Roku has been the staple of streaming enthusiasts for going on five years now. In that time, they’ve managed to offer about 1,500 sources of streaming video t0 customers. You can even stream directly from many cable companies–whether just VOD content, a selection of channels, or in the case of Time Warner, their entire lineup–without the need for an external cable box. The majority of Roku’s business has been from people with regular TVs, but as the audience of dumb-TV owners without it shrinks, Roku is taking a more integrated approach by installing their technology right into TV sets. Roku TV was rolled out in sets from Hisense and TCL, both of whom are expanding their US presence.
These models are being dubbed as Smart TVs, and why not, considering Roku’s platform is inherently smart. Roku also takes control of the entire TV experience, from channel surfing to menus. Roku plans to license the platform and software stack to other manufacturers.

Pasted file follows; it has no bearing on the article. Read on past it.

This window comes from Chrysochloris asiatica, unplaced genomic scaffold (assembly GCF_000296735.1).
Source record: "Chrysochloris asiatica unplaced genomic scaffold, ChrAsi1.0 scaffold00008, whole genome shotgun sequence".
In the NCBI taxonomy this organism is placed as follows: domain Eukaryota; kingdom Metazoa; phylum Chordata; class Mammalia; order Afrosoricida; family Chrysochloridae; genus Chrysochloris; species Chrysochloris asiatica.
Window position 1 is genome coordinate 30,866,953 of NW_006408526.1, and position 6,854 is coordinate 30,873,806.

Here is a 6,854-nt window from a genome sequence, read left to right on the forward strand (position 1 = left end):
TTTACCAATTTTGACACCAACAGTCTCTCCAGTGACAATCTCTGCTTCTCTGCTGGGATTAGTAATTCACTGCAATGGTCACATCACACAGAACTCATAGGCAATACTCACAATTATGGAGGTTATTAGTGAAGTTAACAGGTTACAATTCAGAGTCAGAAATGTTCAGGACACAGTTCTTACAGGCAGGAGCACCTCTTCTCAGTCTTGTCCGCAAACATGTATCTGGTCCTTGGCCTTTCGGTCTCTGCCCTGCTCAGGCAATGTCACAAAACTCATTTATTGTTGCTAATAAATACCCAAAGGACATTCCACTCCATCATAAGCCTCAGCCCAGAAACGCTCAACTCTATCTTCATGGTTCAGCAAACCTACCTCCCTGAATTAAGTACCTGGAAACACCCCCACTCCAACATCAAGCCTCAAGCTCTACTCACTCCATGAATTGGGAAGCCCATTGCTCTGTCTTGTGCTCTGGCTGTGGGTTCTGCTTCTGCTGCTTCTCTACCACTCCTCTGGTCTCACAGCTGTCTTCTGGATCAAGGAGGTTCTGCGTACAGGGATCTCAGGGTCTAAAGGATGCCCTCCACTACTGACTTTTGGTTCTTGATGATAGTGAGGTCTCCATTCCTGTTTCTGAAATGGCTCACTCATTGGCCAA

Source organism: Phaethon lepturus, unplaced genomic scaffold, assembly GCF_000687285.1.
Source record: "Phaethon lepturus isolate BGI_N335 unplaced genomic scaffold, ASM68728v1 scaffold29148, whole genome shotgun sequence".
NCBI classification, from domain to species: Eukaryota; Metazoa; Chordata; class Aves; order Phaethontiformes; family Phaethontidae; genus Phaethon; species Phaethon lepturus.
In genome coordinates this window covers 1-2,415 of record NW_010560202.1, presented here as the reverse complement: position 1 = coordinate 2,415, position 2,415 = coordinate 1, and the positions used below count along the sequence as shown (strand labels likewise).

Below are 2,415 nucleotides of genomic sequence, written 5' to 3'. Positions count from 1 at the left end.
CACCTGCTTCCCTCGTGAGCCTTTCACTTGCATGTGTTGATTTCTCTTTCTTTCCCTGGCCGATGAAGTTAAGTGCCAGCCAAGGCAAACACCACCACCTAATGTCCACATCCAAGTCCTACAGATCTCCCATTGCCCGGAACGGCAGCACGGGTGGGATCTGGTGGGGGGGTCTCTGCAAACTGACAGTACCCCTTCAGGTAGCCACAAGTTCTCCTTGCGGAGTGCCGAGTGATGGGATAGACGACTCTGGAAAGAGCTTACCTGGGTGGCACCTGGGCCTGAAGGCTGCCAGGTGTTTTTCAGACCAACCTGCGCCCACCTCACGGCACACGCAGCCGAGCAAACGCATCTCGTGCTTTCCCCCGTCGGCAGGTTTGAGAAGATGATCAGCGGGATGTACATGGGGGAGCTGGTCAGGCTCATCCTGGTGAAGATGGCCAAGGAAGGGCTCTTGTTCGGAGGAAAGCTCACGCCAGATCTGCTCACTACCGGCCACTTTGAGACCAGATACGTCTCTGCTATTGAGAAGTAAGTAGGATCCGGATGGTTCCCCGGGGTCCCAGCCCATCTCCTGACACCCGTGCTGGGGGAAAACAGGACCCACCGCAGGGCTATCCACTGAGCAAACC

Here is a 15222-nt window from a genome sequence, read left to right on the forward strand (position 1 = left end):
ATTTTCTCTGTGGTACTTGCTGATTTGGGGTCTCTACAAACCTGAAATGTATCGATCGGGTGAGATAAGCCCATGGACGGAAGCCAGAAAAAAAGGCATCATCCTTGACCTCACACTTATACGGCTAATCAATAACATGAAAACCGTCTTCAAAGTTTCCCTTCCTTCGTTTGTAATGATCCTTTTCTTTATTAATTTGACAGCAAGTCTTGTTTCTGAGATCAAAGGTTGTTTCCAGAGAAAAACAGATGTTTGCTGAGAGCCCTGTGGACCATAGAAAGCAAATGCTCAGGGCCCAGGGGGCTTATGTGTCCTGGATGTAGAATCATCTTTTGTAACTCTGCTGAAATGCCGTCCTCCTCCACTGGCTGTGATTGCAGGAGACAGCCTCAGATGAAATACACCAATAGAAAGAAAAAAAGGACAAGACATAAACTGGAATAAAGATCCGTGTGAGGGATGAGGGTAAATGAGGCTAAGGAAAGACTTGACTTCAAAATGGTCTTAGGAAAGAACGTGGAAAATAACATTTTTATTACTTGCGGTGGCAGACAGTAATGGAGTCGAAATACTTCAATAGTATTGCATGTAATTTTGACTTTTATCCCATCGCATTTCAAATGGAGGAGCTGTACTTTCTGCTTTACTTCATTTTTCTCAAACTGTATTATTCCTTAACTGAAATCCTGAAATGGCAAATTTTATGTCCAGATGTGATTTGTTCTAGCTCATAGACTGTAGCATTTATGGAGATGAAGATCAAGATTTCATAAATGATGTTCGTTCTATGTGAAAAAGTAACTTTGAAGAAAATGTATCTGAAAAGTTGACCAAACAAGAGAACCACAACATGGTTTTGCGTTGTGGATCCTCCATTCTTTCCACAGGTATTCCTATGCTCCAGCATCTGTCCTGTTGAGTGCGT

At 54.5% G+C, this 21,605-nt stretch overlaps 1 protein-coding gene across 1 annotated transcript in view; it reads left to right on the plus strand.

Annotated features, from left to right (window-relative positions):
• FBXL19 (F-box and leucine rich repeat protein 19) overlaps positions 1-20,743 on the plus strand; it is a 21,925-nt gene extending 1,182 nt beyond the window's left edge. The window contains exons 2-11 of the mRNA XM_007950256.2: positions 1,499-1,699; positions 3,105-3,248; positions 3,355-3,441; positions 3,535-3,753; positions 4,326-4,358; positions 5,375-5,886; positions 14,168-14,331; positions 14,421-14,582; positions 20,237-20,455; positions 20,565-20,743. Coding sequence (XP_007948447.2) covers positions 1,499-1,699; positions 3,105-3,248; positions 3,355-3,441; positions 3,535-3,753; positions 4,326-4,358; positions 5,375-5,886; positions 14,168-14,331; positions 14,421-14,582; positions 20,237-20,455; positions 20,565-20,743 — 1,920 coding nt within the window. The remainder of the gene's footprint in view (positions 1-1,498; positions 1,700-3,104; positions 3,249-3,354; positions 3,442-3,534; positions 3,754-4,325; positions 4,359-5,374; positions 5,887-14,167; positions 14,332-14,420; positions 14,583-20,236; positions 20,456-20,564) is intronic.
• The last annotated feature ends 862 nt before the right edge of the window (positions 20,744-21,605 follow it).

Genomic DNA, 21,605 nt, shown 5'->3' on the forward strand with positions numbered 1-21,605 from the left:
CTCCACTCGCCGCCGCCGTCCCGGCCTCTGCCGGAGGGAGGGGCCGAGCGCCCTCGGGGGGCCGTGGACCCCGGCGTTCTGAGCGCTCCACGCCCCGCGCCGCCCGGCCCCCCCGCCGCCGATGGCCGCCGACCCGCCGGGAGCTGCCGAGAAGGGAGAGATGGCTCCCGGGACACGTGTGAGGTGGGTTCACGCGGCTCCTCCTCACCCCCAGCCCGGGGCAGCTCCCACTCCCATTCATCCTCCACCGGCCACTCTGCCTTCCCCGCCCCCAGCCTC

“Consumers will enjoy the ease and satisfaction of Roku TV while manufacturers leverage our design specifications, content relationships and software expertise. At the same time the content community will gain additional distribution and revenues through an already popular and trusted streaming platform – now in the TV,” said Roku Chief Executive Officer Anthony Wood.
The idea is that Roku TV is supposed to simplify the user experience, providing fewer buttons on the remote and the “layers” between you and your content that one might experience with another Smart TV. It makes sense, really. Instead of your Smart TV having Roku as an app, Roku is the smart TV.